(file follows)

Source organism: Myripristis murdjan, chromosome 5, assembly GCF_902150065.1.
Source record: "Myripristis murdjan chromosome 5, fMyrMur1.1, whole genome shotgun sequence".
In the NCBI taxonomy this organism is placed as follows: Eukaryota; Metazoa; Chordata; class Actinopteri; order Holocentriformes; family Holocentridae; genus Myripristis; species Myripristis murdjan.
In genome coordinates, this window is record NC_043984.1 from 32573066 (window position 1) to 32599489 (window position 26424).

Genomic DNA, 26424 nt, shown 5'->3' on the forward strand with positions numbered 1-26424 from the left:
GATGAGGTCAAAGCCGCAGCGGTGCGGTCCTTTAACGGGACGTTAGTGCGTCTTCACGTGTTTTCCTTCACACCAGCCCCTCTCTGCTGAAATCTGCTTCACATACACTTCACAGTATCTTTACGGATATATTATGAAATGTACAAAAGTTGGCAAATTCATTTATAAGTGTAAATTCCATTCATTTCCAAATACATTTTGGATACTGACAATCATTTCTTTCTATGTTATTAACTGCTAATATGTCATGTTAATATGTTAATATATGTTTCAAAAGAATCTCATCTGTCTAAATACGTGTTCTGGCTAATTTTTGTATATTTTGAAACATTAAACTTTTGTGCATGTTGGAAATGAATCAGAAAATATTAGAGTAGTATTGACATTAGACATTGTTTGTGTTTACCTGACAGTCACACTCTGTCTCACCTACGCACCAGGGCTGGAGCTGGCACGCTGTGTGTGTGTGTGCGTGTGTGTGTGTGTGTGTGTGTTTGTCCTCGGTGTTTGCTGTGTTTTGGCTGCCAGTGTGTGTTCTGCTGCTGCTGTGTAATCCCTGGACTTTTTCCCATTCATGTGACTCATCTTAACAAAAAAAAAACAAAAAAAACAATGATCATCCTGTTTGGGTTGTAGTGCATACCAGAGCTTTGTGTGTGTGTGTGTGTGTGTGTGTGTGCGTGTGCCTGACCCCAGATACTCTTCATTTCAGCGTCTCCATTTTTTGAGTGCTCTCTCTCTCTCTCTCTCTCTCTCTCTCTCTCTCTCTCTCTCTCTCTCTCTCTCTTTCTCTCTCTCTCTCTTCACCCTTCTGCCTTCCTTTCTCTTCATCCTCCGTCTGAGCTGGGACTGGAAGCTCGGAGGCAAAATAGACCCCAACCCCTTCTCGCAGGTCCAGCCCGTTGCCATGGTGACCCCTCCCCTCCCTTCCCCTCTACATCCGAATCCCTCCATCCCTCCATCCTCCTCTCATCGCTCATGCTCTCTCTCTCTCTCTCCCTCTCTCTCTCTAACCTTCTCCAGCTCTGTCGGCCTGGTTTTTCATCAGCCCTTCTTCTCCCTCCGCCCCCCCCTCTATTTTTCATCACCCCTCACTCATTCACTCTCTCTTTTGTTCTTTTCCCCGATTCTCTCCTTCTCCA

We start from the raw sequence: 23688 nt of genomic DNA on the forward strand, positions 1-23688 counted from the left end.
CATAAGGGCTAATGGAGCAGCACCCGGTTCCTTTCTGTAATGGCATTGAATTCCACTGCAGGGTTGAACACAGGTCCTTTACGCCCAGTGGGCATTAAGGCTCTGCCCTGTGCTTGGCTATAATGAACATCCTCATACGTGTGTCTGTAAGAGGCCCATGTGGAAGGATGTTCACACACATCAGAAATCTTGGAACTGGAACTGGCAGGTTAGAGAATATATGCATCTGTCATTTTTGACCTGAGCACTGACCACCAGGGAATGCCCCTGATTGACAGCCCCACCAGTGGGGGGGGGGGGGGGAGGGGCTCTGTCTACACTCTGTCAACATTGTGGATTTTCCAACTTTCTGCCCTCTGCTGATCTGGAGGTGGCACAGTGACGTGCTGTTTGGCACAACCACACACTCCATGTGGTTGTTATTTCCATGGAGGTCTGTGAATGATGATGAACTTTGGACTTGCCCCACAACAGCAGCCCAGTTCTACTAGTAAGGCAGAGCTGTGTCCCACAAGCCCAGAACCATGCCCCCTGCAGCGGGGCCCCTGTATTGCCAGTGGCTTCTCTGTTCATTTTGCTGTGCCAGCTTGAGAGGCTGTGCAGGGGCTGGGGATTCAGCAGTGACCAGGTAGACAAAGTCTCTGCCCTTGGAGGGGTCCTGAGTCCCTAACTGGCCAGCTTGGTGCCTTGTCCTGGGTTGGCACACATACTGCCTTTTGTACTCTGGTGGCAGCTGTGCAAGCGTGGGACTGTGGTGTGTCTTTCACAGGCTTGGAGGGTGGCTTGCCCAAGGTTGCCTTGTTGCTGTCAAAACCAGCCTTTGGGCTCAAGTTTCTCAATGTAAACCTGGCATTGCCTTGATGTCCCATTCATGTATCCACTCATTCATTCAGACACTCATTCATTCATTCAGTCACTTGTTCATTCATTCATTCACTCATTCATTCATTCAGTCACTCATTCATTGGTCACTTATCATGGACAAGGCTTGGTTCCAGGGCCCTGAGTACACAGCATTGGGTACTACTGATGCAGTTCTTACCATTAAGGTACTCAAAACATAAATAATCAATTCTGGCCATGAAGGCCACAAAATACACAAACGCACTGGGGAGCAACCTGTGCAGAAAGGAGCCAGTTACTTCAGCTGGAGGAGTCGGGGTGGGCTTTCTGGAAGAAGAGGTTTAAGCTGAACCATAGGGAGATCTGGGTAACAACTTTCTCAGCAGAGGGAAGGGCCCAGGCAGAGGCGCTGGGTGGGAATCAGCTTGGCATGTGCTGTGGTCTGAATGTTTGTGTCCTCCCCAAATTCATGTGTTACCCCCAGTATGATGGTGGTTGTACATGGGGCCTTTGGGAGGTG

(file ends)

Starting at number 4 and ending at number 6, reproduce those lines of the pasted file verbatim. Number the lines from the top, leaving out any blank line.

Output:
In genome coordinates, this window is record NC_043984.1 from 32573066 (window position 1) to 32599489 (window position 26424).

Genomic DNA, 26424 nt, shown 5'->3' on the forward strand with positions numbered 1-26424 from the left:
GATGAGGTCAAAGCCGCAGCGGTGCGGTCCTTTAACGGGACGTTAGTGCGTCTTCACGTGTTTTCCTTCACACCAGCCCCTCTCTGCTGAAATCTGCTTCACATACACTTCACAGTATCTTTACGGATATATTATGAAATGTACAAAAGTTGGCAAATTCATTTATAAGTGTAAATTCCATTCATTTCCAAATACATTTTGGATACTGACAATCATTTCTTTCTATGTTATTAACTGCTAATATGTCATGTTAATATGTTAATATATGTTTCAAAAGAATCTCATCTGTCTAAATACGTGTTCTGGCTAATTTTTGTATATTTTGAAACATTAAACTTTTGTGCATGTTGGAAATGAATCAGAAAATATTAGAGTAGTATTGACATTAGACATTGTTTGTGTTTACCTGACAGTCACACTCTGTCTCACCTACGCACCAGGGCTGGAGCTGGCACGCTGTGTGTGTGTGTGCGTGTGTGTGTGTGTGTGTGTGTTTGTCCTCGGTGTTTGCTGTGTTTTGGCTGCCAGTGTGTGTTCTGCTGCTGCTGTGTAATCCCTGGACTTTTTCCCATTCATGTGACTCATCTTAACAAAAAAAAAACAAAAAAAACAATGATCATCCTGTTTGGGTTGTAGTGCATACCAGAGCTTTGTGTGTGTGTGTGTGTGTGTGTGTGTGCGTGTGCCTGACCCCAGATACTCTTCATTTCAGCGTCTCCATTTTTTGAGTGCTCTCTCTCTCTCTCTCTCTCTCTCTCTCTCTCTCTCTCTCTCTCTCTCTCTCTCTTTCTCTCTCTCTCTCTTCACCCTTCTGCCTTCCTTTCTCTTCATCCTCCGTCTGAGCTGGGACTGGAAGCTCGGAGGCAAAATAGACCCCAACCCCTTCTCGCAGGTCCAGCCCGTTGCCATGGTGACCCCTCCCCTCCCTTCCCCTCTACATCCGAATCCCTCCATCCCTCCATCCTCCTCTCATCGCTCATGCTCTCTCTCTCTCTCTCCCTCTCTCTCTCTAACCTTCTCCAGCTCTGTCGGCCTGGTTTTTCATCAGCCCTTCTTCTCCCTCCGCCCCCCCCTCTATTTTTCATCACCCCTCACTCATTCACTCTCTCTTTTGTTCTTTTCCCCGATTCTCTCCTTCTCCA